Khmer Rouge Tribunal Investigating Judges Order Case 004 Split

The Khmer Rouge tribunal on Monday announced it had split the government-opposed Case 004 in­to separate files, creating a new case for proceedings against Im Chaem, a former district chief dur­ing the Pol Pot regime.

The order to split the case, which was signed on February 5 by both of the court’s co-investigating judges, said it had been done be­cause the investigation in­to Im Chaem’s alleged crimes was much fur­ther along than the investigations into her co-accused, Ao An and Yim Tith.

Im Chaem (ECCC)
Im Chaem (ECCC)

“Considering that the investigation on the allegations against Im Chaem has been concluded, while the investigation against other charged persons in Case 004 continues, we consider it appropriate and in the interest of all parties to sever Im Chaem from Case 004,” the order said.

Im Chaem was charged in absentia in March with crimes against humanity and homicide after she flouted an order to appear before former Co-Investigating Judge Mark Harmon. The full investigation into the charges against her, which relate to alleged homicide and crimes against humanity, concluded on December 18.

The tribunal’s cases 003 and 004 are opposed by the government, which has long insisted that the court should stop its work after the completion of its second case, which deals with senior regime leaders.

The government’s intransigence on the issue, along with the refusal of Cambodian court staff to participate in work related to the cases, has hampered progress in in­vestigating cases 003 and 004, which were opened in 2008.

The latest completion plan for the tribunal, released on December 31, pushes back the projected timeline on the cases still further, citing the arrival in mid-2015 of another international co-investigating judge, Michael Bohlander, to replace Judge Harmon.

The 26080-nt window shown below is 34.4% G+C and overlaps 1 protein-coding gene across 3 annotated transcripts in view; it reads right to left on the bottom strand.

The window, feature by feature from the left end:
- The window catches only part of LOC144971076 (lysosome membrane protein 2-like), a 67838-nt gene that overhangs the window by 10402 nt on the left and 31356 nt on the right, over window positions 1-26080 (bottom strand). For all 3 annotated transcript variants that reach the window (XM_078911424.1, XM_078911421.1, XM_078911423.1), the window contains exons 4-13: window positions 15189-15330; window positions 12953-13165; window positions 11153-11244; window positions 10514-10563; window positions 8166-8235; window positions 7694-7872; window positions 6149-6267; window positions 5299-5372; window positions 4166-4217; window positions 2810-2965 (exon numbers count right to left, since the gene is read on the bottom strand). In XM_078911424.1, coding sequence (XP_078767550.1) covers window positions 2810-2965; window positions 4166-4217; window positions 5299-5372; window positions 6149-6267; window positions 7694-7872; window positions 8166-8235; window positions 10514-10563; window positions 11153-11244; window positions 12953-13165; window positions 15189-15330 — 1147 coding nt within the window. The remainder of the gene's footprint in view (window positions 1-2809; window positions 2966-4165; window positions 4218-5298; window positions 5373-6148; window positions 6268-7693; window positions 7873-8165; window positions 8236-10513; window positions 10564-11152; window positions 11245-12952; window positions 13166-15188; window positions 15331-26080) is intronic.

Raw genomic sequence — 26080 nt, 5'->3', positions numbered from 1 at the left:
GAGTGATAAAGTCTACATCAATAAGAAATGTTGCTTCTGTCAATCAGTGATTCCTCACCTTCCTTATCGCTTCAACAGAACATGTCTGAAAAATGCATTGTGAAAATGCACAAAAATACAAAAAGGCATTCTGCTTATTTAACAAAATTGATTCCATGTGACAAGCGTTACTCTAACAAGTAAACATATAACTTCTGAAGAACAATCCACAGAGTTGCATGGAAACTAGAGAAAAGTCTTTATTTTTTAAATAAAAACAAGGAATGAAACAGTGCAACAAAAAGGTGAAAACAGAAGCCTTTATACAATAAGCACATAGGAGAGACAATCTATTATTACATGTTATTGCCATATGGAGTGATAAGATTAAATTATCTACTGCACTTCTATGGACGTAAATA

“A status review of remaining investigations in cases 003 and 004 carried out by the newly appointed international Co-Investigating Judge during the fourth quarter concluded that the previously projected timelines were, in the circumstances, unduly optimistic,” the plan says.

“Consequently, the overall projected timelines for cases 003 and 004 have been extended [by] three and six months respectively to reflect the assessment of the new international Co-Investigating Judge.”

The plan also anticipates the possibility that Case 004 would be further cut into separate cases for Ao An and Yim Tith, saying that would be “the preferred avenue of the Co-Investigating Judges, at this time.”

It projects that a closing order in the case against Im Chaem will be sub­mitted by mid-2016, and that closing orders for Ao An and Yim Tith could follow in late 2016 and mid-2017, respectively.

The document also notes that Yim Tith’s defense team only re­ceived access to his case file on De­cember 4, meaning that his case was not as far along as the other two.

Panhavuth Long, a court monitor with the Cambodia Justice In­itiative, said that further severance of Case 004 was “highly likely” given the need to finish investigating the government-opposed cases.

“The court is under incredible public demand to move forward with the cases,” he said.

Im Chaem’s lawyers could not be reached for comment.

[email protected]

Related Stories

Latest News